Richard Leonard will seek to capitalise on criticism of the SNP’s Growth Commission from the left, with the Scottish Labour leader saying in a speech today that independence would deliver the “austerity economics of nationalism”.
The Growth Commission’s report on the economy of an independent Scotland warned that “robust” control of public spending would be needed and called for the country’s deficit to be reduced to less than 3 per cent of the government’s budget.
It has been attacked from the left of the independence movement, with the latest salvo coming from former Yes Scotland campaign chairman Dennis Canavan, who accused the report’s author of ignoring the role of trade unions.
But the report has been defended by First Minister Nicola Sturgeon, who said yesterday the report would win over No voters and help clinch victory in a second independence referendum.
In a speech today, Mr Leonard will argue only Labour are committed to a radical, anti-austerity economic agenda.
“The real divide in the UK is not between the people of the four nations,” he will say. “It is between the richest and the rest of us. Austerity is a political, not an economic, choice and it is the choice being taken by both Ruth Davidson and Nicola Sturgeon.
“That’s the new dividing line which has opened up in Scottish politics; the SNP and the Tories on one side promoting another decade of austerity and public expenditure cuts and Labour on the other promoting a decade of real and sustainable investment in public services and our economy.”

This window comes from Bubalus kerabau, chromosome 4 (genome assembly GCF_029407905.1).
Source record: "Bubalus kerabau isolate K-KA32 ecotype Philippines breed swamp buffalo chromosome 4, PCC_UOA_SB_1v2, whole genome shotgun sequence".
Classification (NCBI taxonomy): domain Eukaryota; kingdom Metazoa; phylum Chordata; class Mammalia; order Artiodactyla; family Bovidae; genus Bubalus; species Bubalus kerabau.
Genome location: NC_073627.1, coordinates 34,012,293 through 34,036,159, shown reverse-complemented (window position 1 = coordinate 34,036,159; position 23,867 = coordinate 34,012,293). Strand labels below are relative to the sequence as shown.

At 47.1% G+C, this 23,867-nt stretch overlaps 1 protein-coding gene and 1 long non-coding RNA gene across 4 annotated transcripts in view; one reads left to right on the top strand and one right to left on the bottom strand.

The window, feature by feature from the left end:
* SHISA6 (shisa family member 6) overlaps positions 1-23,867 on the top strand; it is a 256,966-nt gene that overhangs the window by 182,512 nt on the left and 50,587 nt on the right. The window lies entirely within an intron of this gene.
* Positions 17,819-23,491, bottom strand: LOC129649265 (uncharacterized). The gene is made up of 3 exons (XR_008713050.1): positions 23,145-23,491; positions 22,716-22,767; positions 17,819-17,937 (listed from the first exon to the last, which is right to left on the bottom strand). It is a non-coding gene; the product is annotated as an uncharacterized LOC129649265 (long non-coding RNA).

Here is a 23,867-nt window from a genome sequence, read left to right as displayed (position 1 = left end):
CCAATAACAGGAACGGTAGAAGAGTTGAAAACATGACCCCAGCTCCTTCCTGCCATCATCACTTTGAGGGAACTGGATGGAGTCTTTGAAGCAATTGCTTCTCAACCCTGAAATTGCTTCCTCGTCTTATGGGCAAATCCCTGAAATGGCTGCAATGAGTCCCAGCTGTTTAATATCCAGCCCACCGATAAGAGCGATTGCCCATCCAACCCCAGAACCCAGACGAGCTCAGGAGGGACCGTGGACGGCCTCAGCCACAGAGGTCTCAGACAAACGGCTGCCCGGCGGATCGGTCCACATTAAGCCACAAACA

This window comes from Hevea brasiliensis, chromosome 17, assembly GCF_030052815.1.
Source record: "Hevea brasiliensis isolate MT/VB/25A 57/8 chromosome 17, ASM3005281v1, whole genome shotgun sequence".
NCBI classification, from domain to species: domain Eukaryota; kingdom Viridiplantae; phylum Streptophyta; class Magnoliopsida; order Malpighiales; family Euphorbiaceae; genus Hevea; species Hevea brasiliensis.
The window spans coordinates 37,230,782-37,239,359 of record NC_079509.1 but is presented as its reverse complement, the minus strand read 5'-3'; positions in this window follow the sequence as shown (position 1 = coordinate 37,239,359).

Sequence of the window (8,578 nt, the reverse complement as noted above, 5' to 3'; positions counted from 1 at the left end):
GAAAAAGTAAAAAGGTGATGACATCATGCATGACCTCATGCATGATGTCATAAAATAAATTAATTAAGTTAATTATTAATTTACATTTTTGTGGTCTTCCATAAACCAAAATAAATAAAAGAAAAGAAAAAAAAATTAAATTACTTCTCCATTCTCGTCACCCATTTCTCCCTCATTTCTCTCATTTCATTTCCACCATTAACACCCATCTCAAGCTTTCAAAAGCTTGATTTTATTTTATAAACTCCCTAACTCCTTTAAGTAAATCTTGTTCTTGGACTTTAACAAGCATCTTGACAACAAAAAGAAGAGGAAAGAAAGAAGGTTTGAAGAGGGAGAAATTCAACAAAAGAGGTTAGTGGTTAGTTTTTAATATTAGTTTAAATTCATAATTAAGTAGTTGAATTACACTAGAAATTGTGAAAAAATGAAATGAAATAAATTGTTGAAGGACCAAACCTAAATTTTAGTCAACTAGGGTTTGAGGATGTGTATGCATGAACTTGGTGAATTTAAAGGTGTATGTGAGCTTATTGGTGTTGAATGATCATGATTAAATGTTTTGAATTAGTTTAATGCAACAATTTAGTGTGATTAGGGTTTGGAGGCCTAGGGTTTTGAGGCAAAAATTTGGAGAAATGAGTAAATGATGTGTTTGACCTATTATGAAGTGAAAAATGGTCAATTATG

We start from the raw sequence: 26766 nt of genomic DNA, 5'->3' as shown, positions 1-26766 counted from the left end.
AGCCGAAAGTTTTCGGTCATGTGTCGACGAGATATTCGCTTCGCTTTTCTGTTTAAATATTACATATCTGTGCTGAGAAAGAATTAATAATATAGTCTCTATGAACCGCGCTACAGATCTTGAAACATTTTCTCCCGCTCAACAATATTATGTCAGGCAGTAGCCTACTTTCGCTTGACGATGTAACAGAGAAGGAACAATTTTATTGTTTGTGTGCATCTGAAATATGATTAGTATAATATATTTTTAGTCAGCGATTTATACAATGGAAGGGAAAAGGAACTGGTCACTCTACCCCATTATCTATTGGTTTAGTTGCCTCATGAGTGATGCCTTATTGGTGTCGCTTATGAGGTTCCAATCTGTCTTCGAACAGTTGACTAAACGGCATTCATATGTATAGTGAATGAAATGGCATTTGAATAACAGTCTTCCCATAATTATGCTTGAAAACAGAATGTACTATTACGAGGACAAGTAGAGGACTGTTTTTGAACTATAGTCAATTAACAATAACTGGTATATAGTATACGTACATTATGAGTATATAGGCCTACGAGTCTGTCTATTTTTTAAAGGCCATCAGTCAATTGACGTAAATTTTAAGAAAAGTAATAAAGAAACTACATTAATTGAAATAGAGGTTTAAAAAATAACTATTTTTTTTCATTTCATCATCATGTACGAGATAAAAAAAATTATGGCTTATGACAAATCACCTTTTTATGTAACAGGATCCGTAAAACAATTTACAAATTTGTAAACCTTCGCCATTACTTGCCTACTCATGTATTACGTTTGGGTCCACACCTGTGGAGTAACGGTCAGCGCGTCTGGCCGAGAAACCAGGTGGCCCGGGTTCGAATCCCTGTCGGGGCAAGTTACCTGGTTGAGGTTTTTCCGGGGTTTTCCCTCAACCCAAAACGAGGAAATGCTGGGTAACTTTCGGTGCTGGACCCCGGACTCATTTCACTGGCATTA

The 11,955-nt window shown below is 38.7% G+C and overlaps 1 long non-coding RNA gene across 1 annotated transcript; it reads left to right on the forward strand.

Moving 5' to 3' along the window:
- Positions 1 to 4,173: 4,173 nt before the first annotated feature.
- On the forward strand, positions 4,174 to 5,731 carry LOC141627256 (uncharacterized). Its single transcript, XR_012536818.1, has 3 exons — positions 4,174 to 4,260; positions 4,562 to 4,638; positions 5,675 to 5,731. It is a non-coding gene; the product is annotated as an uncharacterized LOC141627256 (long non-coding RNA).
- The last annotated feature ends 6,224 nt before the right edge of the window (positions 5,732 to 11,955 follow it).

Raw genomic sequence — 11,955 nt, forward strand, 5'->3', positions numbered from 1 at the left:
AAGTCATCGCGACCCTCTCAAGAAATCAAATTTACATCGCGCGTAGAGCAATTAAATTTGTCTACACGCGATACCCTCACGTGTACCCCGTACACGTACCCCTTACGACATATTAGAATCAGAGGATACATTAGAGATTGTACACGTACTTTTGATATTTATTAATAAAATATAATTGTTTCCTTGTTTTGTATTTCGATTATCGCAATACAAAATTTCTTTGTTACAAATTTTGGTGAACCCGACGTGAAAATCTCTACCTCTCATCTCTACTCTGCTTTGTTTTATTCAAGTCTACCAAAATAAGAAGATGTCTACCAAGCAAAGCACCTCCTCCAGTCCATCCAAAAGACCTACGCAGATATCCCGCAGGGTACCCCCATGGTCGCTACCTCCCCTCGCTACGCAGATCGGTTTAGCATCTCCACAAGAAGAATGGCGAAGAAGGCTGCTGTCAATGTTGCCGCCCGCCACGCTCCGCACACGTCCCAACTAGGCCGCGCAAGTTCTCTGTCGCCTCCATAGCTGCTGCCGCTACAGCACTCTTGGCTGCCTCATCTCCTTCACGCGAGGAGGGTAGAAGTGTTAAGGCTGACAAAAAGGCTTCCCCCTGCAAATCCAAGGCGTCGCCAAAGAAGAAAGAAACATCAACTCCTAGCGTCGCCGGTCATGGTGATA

In a column in the Sunday Herald ahead of the SNP conference this week, Ms Sturgeon said the report offered “clear and solid foundations” to “win the trust of a majority of our fellow citizens” in a future independence referendum.
The First Minister admitted in her piece the document had been designed to target those that had been against independence in 2014. She attacked claims it was a recipe for extreme austerity as “bogus” and as “scare” stories from the pro-Union parties. Ms Sturgeon wrote: “Some others who have been firmly opposed to independence have been prompted to look at the arguments afresh – and while not yet fully persuaded, now see the option of independence as a legitimate and credible one.”
She said the report had been “deliberately cautious” in order to “prove that the deficit is not a barrier to independence” and added: “We have to show that people’s jobs, their bank accounts, their rents and mortgages and their pensions are at the forefront of our thoughts.”